When I initially shared my plans to visit Russia with my friends and family, they were puzzled. They told me outright that I was crazy. For the typical South Carolinian, Russia is associated with crime, communism, and vodka - but I don't see it that way.

As a devoted admirer of Russian literature and art, I tend to idealize the struggles of life in Russia. Recently, I realized I couldn't just be an observer from afar anymore and decided to delve into the culture myself. Although I enjoyed visiting the Kremlin and Moscow, they didn't fulfill my expectations. Fortunately, I met a new friend, Yuri, who invited me to spend the weekend at his countryside dacha in Ostashkov. Before heading home, I also explored Torzhok. While these places shared similarities with Moscow, it was precisely the differences that I was seeking.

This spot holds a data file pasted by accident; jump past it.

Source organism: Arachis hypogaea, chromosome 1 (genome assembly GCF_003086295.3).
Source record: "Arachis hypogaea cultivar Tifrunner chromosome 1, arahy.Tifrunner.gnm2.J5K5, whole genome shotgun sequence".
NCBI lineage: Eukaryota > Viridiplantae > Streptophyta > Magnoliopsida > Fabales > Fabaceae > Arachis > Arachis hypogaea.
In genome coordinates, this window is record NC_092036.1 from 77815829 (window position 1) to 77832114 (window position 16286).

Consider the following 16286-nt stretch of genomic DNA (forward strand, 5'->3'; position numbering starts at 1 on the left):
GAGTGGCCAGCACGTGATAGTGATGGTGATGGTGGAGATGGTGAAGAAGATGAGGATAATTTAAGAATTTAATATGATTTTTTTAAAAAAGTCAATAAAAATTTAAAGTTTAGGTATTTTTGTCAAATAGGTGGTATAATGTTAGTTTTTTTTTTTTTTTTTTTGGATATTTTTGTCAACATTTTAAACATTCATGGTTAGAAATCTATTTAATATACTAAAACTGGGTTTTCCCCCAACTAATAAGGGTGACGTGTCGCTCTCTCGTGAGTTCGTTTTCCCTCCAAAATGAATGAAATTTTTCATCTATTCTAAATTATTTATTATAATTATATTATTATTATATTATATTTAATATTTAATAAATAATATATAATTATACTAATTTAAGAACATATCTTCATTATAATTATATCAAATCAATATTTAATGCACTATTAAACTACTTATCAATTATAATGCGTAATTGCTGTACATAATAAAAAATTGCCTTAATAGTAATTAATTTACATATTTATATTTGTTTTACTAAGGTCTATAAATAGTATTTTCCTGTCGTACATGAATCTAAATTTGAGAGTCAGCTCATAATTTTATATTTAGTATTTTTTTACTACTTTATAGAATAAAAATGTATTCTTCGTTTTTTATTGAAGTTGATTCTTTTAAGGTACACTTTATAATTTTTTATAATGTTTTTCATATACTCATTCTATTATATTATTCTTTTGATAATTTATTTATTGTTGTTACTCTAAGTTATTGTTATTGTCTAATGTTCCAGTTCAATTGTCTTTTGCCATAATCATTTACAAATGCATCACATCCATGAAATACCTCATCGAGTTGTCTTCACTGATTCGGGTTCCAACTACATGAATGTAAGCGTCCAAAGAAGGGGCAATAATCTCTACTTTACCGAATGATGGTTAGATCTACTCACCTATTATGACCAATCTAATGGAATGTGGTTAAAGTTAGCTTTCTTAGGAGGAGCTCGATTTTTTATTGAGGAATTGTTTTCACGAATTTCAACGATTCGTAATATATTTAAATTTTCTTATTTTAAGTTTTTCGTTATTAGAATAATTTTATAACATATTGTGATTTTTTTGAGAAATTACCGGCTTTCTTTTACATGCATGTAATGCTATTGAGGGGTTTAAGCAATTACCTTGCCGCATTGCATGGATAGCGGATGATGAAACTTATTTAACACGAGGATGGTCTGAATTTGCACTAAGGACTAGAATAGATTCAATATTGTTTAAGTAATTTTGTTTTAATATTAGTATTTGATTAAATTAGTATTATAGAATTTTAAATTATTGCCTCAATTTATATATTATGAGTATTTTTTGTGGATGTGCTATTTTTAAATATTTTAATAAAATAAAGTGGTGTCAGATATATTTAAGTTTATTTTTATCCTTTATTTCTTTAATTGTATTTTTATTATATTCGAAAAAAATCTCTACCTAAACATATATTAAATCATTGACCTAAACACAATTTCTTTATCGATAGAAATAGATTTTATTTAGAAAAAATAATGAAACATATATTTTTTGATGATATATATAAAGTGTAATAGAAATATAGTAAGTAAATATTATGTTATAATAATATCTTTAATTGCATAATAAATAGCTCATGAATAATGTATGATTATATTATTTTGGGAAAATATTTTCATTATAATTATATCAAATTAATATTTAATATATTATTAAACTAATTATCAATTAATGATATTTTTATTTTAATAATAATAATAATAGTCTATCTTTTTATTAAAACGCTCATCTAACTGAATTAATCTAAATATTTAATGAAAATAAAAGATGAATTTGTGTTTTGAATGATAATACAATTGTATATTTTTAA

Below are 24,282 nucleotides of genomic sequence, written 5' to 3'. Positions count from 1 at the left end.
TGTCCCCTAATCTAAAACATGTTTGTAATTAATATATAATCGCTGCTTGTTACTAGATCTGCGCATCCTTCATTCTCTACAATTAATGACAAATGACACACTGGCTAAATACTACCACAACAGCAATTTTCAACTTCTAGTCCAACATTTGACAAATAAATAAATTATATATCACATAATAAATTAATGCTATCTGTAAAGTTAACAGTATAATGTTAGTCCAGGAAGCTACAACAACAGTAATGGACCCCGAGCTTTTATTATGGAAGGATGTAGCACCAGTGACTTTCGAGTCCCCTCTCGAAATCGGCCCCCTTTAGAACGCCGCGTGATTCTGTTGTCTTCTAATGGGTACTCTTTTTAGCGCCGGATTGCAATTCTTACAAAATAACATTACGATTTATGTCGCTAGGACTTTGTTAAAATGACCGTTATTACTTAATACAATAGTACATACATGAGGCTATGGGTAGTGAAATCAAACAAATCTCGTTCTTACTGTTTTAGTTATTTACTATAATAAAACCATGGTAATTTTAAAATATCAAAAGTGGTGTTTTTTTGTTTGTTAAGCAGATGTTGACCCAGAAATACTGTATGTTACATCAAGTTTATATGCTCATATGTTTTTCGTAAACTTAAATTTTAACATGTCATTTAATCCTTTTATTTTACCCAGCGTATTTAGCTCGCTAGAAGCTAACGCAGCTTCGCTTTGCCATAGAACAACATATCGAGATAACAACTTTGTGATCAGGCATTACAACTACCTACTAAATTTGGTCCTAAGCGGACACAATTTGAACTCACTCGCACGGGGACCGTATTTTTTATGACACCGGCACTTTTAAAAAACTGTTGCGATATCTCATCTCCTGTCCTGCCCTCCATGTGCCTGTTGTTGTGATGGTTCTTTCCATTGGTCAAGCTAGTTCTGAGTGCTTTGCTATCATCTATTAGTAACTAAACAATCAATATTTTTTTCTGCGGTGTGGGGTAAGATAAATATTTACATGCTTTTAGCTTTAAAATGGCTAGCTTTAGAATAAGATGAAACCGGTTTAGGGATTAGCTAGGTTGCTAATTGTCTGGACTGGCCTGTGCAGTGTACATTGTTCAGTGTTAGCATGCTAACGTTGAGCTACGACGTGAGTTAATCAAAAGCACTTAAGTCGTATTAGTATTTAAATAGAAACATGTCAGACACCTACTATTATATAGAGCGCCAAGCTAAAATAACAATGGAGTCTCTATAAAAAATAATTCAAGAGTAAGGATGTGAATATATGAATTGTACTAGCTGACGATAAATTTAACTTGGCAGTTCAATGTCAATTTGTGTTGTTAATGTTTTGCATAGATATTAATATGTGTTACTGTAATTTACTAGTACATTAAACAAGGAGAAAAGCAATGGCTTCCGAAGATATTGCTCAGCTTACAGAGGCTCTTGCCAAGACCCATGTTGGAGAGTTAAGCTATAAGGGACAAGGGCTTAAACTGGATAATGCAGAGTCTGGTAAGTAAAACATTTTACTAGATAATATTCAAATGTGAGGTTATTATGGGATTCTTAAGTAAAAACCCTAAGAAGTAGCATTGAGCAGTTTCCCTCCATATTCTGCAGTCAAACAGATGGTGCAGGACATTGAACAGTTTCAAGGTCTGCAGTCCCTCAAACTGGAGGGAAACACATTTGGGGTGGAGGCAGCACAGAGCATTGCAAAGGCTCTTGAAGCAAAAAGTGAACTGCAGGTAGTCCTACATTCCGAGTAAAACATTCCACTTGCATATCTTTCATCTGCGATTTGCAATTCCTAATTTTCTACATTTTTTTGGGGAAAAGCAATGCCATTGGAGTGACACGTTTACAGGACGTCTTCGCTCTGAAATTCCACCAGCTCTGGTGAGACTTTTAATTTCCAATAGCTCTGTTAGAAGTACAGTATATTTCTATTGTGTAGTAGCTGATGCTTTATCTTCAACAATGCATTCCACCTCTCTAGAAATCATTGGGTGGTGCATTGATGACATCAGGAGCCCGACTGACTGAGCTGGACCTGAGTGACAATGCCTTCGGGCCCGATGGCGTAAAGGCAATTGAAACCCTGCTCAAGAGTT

The above text is essentially a medley of stereotypes about the typical traveler to my country, where I was born and raised. Despite residing in the world's largest country, I hadn't experienced "true" Russia until I took recent trips to rural towns. Though some of these places are only a three-hour drive from Moscow, I still feel like an outsider.
Sadly, I notice myself fitting into the very stereotypes. By imitating foreigner snapshot style photographs I am trying to explore my national identity and my relation to the country I am living in.
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